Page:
(incidentally I agree that what would have helped is more frequent updates, but I don't feel the updates we got were insubstantial - every one of them made me more excited, and this is where we get into real guesswork territory as to what was really achievable with the team they had)

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40k a month is a dream figure for price being asked and the state the game was in when it was initially being sold. It's clearly come quite far, but the comparison you're making- Terraria- isn't comparable on either of those points.

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Indeed, I think "we might keep working on the game post-release!" is the normal interpretation of that quote. It actually plays into the entire hype machine -- the idea that you're buying into something big (that never came).

Why does that become "normal" or more valid than any other interpretation? Given that that post also questions whether the game would have a "final" version, it seems a little like a counter-intuitive interpretation to me.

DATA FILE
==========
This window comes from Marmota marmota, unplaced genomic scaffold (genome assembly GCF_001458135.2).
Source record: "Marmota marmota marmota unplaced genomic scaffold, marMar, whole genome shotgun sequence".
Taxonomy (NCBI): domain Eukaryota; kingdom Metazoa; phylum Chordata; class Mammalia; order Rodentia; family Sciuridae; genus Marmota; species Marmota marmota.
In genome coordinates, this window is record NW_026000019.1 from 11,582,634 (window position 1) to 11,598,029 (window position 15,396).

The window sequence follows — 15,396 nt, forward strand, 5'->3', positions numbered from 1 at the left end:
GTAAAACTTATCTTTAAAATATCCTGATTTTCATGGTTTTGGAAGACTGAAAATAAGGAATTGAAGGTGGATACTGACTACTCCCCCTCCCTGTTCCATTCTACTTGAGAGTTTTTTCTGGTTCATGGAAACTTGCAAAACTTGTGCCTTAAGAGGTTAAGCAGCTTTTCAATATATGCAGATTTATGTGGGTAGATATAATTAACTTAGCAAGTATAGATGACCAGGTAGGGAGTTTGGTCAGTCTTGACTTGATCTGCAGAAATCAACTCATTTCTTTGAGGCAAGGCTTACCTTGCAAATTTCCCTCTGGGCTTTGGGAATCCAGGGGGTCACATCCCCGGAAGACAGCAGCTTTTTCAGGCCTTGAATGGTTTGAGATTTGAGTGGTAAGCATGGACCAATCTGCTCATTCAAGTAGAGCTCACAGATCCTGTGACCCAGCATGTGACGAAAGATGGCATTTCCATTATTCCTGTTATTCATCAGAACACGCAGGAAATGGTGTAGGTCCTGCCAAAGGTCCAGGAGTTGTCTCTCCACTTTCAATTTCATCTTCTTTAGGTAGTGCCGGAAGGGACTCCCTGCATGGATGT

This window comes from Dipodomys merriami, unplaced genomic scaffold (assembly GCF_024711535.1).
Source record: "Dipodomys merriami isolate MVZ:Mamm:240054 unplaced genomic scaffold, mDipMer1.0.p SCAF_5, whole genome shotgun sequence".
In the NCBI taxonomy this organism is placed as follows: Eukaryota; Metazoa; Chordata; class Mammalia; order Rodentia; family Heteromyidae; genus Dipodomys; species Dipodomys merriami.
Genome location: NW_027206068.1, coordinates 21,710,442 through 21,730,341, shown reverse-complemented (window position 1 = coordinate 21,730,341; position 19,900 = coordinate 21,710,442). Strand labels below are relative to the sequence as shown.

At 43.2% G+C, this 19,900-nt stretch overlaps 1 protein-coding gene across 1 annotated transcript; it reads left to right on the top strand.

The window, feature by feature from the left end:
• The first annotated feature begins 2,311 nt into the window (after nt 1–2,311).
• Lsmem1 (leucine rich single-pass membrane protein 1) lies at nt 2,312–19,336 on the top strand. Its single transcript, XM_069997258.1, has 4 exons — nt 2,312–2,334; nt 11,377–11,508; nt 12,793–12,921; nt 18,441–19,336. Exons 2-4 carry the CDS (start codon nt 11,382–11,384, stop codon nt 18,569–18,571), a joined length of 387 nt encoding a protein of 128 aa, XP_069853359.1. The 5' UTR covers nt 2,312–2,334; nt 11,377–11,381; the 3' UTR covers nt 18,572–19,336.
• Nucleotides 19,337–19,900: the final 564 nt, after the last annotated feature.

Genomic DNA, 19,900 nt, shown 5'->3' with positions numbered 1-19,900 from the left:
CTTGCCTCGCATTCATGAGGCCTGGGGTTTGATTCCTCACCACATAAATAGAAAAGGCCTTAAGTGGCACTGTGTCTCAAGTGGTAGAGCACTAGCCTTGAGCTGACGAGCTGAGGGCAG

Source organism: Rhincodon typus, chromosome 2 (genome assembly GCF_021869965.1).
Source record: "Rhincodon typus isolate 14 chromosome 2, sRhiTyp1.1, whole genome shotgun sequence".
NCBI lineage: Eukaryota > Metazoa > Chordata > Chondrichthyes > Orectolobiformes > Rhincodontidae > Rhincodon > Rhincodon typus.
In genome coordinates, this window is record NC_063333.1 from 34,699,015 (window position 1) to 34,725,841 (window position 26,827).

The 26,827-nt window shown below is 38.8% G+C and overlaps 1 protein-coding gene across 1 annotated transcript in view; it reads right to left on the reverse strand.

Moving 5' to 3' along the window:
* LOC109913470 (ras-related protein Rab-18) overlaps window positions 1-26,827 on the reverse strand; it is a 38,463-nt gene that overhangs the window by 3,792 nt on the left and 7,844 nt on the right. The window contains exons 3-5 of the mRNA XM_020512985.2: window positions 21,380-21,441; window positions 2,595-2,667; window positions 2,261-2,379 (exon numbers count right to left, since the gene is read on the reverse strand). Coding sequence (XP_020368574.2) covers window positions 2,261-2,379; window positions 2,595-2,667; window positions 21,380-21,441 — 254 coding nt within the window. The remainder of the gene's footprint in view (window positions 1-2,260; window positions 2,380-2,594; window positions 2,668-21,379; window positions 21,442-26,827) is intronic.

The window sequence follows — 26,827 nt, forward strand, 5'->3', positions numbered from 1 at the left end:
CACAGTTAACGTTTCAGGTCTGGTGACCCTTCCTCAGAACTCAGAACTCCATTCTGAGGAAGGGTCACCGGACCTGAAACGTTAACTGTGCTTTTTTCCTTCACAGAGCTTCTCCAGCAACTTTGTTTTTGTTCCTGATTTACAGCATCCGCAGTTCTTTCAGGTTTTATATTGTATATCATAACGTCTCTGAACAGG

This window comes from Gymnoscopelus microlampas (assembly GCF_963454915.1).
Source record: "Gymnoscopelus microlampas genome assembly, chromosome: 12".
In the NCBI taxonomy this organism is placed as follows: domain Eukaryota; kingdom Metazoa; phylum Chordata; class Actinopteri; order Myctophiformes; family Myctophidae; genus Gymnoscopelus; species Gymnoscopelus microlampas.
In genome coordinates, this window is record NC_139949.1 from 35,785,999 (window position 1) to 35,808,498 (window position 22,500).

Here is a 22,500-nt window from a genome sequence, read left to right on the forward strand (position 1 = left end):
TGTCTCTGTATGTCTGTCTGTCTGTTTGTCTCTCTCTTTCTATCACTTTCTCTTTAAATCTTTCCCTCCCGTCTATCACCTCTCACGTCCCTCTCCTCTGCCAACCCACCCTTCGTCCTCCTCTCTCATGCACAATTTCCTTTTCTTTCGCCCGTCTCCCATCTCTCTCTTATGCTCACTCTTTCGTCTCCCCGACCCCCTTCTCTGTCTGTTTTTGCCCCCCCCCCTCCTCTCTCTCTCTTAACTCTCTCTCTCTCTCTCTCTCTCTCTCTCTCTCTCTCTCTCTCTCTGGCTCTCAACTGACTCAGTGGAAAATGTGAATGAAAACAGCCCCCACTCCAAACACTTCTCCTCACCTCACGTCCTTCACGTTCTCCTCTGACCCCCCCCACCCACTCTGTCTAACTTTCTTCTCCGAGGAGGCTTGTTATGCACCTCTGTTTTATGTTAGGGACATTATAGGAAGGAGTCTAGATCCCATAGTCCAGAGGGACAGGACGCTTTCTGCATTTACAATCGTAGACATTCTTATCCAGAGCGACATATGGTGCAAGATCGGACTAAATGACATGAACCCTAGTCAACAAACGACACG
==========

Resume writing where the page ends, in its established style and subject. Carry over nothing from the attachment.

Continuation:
Edit: It does totally suggest that there would be a longer development timeframe though.

Because as TotalBiscuit said in his video, and anyone who buys games in this modern market has seen, a lot of devs are using the content update models. Looks at Terraria, I mean how long has it been out? It has got what, 3 updates that were pretty much expansions adding huge amounts of content for free. It isn't the only game that kept up active development post-launch. I mean it is a good tactic. You can drive more sales, more community interest, and therefore make more money. I believe that they thought they were going to get to work on the game for a long time, up until the long radio silence and then they knew that it was over. If the goals of the game as a 'Game Development Experiment' was made explicitly clear in the very beginning then things would be different. No where did it state, in explicit - not implied terms - that the game would only be in development if it funded it's own development. That's like turning the game into an indefinite Kickstarter.